1.) Make the Pork Filling. Put a large skillet on medium-high heat. Add the oil to the pan and then add chopped white onions. Cook onions until softened and lightly carmelized, about 5-7 minutes. Pour in the sherry or rice wine and let it cook out. Lower the heat to medium and add in the diced pork. Cook this mixture for an extra 2 minutes. Meanwhile, mix all the rest of the ingredients (except chives) in a small bowl to create a slurry. Add the slurry to the pork and onion mixture, wait for it to come to a boil, and cook the filling until it becomes dark brown and translucent. Turn off the heat and transfer the filling to a medium bowl. Cover the filling and set it aside to cool to room temperature. When filling has completely cooled, mix in all but 2 Tbsp of the chopped chives. The remaining 2 Tbsp of chives are used later to garnish the buns.
2.) Make the Water Roux. Place a 1/2 cup of cold water into a small saucepan and add the 2 Tbsp of bread flour. Mix well until the mixture resembles homogenized milk, then turn on stove top to medium heat. Cook the roux until it thickens up and has the consistency of a thick yogurt, making sure to keep the mixture a pure white color by not overcooking. The mixture should not exceed 150 degrees F. Place the mixture into a small bowl and cover with plastic wrap, making contact with the top surface of the roux (to prevent a skin from forming). You should end up with about 1/3 cup of roux, ready to use when it has cooled back down to room temperature.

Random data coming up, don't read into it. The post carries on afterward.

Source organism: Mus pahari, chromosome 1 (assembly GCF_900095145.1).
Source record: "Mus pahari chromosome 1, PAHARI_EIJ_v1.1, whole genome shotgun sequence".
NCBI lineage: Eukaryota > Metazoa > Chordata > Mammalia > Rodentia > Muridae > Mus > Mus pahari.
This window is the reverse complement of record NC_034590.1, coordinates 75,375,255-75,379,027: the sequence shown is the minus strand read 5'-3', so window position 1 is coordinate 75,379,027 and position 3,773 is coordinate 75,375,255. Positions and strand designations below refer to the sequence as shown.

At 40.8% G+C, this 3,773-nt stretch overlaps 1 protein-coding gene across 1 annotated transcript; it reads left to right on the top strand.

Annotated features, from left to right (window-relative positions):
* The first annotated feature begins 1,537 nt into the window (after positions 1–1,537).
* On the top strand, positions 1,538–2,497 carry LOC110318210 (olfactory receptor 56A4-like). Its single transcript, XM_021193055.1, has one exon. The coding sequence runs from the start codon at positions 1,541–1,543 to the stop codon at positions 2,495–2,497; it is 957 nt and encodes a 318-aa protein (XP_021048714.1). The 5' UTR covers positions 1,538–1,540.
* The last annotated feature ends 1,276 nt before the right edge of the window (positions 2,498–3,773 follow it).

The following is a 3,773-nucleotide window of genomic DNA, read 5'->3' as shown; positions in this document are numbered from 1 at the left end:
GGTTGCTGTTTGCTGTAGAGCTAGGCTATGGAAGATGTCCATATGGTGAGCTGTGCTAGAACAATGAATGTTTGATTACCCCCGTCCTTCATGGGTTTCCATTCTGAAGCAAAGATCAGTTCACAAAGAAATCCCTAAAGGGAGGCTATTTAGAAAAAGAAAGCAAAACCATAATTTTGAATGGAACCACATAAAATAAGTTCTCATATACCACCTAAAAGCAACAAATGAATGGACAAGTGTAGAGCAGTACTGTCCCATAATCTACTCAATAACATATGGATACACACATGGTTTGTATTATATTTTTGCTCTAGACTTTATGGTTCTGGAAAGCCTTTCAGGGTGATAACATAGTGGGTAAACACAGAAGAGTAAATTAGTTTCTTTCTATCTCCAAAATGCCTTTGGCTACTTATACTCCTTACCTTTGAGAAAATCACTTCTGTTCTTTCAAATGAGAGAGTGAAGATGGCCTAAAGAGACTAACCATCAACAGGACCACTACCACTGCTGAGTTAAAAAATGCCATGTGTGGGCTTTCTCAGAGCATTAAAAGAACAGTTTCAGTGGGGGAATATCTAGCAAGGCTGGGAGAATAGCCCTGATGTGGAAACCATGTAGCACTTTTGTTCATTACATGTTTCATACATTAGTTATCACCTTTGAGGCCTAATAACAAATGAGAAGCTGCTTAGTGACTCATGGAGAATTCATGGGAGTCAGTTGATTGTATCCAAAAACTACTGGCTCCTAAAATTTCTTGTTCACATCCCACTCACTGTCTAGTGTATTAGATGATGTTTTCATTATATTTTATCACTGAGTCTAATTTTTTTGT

3.) Make the Dough. Using the bowl of a stand mixer, place all the wet dough ingredients (including the roux) into the mixing bowl. Place the bowl in the stand mixer with a dough hook attachment and start to mix on low speed. Add the yeast, sugar, milk powder, and custard powder first. Then add the bread flour gradually, a cup at a time, scraping down the insides of the mixing bowl periodically. Increase the speed to low-medium and continue to mix until the shaggy mass becomes a soft and supple ball of dough. If necessary, gradually add a teaspoon of water at a time until the dough comes together. Knead the dough for 10 minutes. Transfer the ball of dough to an oiled bowl to proof, lightly coating all sides of the dough with some of the same oil. Cover the bowl lightly with plastic wrap. Let the dough proof in a warm, draft free place for 30-40 minutes or until the mass has doubled in volume.